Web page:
Sunday, February 10, 2013

Review: Downton Abbey

Downton Abbey Season Three Penultimate Episode Ushers in the Modern Era
TVFirstLook

Rob James-Collier
By the end of tonight's two-hour Downton Abbey (PBS, 9pm), Earl of Grantham Robert Crawley (Hugh Bonneville) stands on a cricket field looking far into the distance, to the future perhaps. Underscoring the point, on each side of him stands a successor to Downton Abbey, Matthew Crawley (Dan Stevens) and former chauffeur and widower of Lady Sybil, Tom Branson (Allen Leech).

The symbolic gesture is ushering out this season. WWI is in the past, John Bates (Brendan Coyle) is finally freed from prison but, most important, Lady Sybil (Jessica Brown Findlay) died during child birth. She left behind the first heir to the family fortune, a baby born quite literally to the upstairs and downstairs Downton families.

Tonight's beautiful episode - unhurried with a casual, confident pace - also ushers in the next generation at Downton Abbey. Matthew and Tom, with guidance from Robert Crawley, are set to rework Downton Abbey into a modern home, a profitable operation that benefits the Crawleys, the staff and Downton's many tenants.

And, for a long stretch, tonight's episode also ushers in some modern-day thinking. It's probably too modern to neatly fit into 1920s Britain. But it's a nice nod to the modern world nonetheless.

Valet Thomas Barrow (Rob James-Collier), who kissed a boy the first season, did more that that this season. He kissed a sleeping boy who didn't want to be kissed, footman Jimmy Kent (Ed Speleers). Jimmy is pressured by nosey troublemaker, ladies' maid Sarah O'Brien (Siobhan Finneran), to turn in Thomas. Thomas faces jail time in an era when the ruin of Oscar Wilde was surely fresh in every Brit's mind.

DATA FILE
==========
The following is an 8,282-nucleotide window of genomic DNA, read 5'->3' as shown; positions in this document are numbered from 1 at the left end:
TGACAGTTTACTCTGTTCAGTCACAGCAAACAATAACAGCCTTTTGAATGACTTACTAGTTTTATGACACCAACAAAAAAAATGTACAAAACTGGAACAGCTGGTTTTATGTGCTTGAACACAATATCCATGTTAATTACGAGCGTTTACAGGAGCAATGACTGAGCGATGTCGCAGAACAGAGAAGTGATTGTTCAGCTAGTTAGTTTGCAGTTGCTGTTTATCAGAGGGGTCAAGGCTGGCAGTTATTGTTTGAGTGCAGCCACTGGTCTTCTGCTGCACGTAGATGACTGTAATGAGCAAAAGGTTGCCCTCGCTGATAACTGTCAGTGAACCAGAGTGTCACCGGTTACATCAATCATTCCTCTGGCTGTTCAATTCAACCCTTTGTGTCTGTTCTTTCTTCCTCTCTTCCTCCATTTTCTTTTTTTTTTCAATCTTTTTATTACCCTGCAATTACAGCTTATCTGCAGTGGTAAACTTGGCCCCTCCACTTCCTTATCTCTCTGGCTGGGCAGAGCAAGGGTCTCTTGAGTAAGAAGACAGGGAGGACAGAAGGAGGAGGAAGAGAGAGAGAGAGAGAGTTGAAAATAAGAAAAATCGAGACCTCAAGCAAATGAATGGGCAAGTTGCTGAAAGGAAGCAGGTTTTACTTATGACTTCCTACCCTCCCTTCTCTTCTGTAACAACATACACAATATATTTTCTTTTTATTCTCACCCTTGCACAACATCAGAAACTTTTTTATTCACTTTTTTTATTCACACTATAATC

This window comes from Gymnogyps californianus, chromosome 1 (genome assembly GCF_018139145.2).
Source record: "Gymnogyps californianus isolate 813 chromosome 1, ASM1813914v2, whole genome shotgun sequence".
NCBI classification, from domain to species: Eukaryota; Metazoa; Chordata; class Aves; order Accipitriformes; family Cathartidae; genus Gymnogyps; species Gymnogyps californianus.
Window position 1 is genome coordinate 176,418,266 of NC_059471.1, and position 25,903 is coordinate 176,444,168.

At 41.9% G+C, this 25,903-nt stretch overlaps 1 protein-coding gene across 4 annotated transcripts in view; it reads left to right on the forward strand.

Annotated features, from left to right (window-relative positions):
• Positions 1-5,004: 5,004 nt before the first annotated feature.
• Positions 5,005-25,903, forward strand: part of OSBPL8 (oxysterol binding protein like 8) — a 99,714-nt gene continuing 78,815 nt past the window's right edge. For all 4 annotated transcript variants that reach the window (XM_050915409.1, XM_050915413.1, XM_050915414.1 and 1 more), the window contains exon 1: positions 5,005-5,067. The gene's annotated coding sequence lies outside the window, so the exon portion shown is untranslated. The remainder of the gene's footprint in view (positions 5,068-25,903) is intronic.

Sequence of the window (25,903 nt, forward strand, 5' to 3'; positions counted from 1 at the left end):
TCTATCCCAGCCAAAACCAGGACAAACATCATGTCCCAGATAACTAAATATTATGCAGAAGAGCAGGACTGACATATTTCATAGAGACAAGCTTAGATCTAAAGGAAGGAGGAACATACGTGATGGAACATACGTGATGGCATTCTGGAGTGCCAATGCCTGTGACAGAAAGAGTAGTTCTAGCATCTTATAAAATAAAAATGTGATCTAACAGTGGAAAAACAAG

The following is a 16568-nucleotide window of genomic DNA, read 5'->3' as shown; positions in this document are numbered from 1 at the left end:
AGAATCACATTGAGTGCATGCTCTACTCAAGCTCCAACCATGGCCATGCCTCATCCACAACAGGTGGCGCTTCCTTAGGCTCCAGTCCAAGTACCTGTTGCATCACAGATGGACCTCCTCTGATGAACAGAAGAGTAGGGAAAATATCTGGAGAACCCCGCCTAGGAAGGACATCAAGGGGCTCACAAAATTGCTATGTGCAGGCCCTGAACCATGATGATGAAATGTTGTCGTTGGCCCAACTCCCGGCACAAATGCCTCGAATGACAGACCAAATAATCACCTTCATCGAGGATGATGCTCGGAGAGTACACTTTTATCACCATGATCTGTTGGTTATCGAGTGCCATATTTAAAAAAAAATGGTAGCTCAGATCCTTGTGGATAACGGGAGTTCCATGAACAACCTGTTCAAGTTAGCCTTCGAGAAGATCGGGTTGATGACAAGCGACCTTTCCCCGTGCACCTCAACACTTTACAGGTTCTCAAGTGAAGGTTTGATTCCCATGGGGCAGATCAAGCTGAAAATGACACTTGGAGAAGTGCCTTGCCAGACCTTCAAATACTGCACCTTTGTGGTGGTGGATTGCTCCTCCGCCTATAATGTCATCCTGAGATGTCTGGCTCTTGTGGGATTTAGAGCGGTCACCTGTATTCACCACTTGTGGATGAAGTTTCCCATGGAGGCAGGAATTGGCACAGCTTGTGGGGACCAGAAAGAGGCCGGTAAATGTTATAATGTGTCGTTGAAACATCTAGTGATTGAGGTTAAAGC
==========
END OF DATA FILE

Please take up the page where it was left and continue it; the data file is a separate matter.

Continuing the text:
Thomas' predicament is too conveniently remedied, and in decidedly 21st century fashion. In the process, Bates gets burned when he inadvertently gives Thomas a free pass to continue being a bother in his life.

But Downton Abbey is too good to be sidelined by convenient storylines. In fact, sometimes its soapy too-convenient plot developments are its greatest asset.

Speaking of soapy, and modern life, the cruelly funny woes that Lady Edith Crawley (Laura Carmichael) faces in finding a man hits yet another snag. Let's face it, love and Lady Edith were not meant to be. But she does land an exciting new job in London.

Next week's season three finale will almost certainly have another one or two too-convenient storylines, along with another soapy surprise or two. (Just check British websites for which cast members won't be back for season four and you're liable to figure out next week's finale.) And, we can't wait.

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